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Discussion papers | Copyright
https://doi.org/10.5194/acp-2018-334
© Author(s) 2018. This work is distributed under
the Creative Commons Attribution 4.0 License.

Research article 14 May 2018

Research article | 14 May 2018

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This discussion paper is a preprint. It is a manuscript under review for the journal Atmospheric Chemistry and Physics (ACP).

Atmospheric Δ17O(NO3) reveals nocturnal chemistry dominates nitrate production in Beijing haze

Pengzhen He1, Zhouqing Xie1,2,3, Xiyuan Chi1, Xiawei Yu1, Shidong Fan1, Hui Kang1, Cheng Liu1,2,3, and Haicong Zhan1 Pengzhen He et al.
  • 1Anhui Province Key Laboratory of Polar Environment and Global Change, School of Earth and Space Sciences, University of Science and Technology of China, Hefei, Anhui 230026, China
  • 2Key Lab of Environmental Optics and Technology, Anhui Institute of Optics and Fine Mechanics, Chinese Academy of Sciences, Hefei, Anhui 230031, China
  • 3Center for Excellence in Urban Atmospheric Environment, Institute of Urban Environment, Chinese Academy of Sciences, Xiamen, Fujian 361021, China

Abstract. The rapid mass increase of atmospheric nitrate is a critical driving force for the occurrence of fine-particle pollution (referred to as haze hereafter) in Beijing. However, the exact mechanisms for this rapid increase of nitrate mass has been not well constrained from field observations. Here we present the first observations of the oxygen-17 excess of atmospheric nitrate (Δ17O(NO3)) collected in Beijing haze to reveal the relative importance of different nitrate formation pathways, and we also present the simultaneously observed δ15N(NO3). During our sampling period, 12h-averaged mass concentrations of PM2.5 varied from 16 to 323μgm−3 with a mean of (141±88 (1σ))μgm−3, with nitrate ranging from 0.3 to 106.7μgm−3. The observed Δ17O(NO3) ranged from 27.5‰ to 33.9‰ with a mean of (30.6±1.8)‰ while δ15N(NO3) ranged from −2.5‰ to 19.2‰ with a mean of (7.4±6.8)‰. Δ17O(NO3)-constrained calculations suggest nocturnal pathways (N2O5 + H2O/Cl and NO3 + HC) dominated nitrate production during polluted days (PM2.5 ≥ 75μgm−3) with the mean possible fraction of 56 − 97%. For δ15N(NO3), we found that a combined effect of variability in NOX sources and isotopic exchange between NO and NO2 is likely to be most responsible for its variations. Our results illustrate the potentiality of isotope in tracing NOX sources and nitrate formation pathways, future modelling work with the constraint of isotope data reported here may further improve our understanding of nitrogen cycle during haze.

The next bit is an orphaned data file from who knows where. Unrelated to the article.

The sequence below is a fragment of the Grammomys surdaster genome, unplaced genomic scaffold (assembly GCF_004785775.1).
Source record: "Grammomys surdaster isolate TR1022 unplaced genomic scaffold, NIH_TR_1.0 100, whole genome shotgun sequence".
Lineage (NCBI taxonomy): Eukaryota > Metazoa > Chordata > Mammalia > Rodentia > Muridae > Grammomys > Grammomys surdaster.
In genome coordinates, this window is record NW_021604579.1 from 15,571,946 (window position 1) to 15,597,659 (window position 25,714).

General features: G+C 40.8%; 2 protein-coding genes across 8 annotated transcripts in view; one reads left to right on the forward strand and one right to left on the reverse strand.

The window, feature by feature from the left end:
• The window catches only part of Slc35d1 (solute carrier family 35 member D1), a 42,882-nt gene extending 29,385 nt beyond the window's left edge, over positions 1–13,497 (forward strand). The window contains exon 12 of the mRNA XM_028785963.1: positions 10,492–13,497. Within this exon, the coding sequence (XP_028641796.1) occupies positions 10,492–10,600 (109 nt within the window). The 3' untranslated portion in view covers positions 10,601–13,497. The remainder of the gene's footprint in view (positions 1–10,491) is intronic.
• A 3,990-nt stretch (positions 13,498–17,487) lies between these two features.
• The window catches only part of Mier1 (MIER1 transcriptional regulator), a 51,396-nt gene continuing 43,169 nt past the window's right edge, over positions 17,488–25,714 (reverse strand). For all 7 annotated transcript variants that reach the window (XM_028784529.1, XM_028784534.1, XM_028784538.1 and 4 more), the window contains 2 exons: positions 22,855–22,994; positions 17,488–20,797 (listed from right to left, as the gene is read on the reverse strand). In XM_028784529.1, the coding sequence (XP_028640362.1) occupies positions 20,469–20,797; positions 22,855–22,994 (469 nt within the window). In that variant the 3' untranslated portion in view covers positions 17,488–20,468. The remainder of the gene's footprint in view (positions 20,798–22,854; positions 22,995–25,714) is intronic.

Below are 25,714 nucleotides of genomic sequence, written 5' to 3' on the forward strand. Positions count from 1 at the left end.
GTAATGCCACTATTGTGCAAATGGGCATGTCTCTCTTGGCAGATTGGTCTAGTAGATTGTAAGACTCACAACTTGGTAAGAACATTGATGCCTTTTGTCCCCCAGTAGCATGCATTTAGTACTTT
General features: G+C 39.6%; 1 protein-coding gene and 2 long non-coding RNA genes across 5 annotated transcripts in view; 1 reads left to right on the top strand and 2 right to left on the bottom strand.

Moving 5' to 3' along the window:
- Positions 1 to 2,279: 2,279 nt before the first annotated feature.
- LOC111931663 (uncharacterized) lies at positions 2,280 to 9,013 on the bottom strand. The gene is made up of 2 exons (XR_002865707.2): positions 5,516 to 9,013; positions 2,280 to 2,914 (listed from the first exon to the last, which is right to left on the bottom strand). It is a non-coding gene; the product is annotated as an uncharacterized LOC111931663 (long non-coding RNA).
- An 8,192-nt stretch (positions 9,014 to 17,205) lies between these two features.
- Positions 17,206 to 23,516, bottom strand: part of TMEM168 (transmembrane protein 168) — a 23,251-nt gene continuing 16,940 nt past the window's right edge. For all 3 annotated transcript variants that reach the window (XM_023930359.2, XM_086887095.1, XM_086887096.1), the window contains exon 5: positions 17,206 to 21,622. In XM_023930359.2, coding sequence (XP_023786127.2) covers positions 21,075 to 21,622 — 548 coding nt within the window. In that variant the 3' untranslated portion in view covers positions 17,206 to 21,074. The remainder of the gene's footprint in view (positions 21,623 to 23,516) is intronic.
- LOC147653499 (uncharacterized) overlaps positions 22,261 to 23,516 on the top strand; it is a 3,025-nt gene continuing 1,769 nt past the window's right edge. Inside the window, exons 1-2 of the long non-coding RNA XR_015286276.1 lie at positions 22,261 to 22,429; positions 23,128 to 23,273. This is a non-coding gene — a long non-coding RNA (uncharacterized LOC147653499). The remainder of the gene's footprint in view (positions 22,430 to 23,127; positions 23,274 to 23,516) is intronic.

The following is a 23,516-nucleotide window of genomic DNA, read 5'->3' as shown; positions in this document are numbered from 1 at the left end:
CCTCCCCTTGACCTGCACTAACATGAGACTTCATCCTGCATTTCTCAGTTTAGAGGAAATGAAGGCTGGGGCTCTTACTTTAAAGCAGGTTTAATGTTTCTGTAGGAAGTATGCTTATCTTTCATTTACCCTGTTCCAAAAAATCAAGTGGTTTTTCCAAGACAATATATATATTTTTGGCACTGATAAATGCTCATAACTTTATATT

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The rapid mass increase of atmospheric nitrate is a critical driving force for the occurrence of fine-particle pollution (referred to as haze hereafter) in Beijing. However, the exact mechanisms for this rapid increase of nitrate mass has been not well constrained from field observations. Here we present the first observations of the oxygen-17 excess of atmospheric nitrate (Δ17O(NO3)) collected in Beijing haze to reveal the relative importance of different nitrate formation pathways.
The rapid mass increase of atmospheric nitrate is a critical driving force for the occurrence of...
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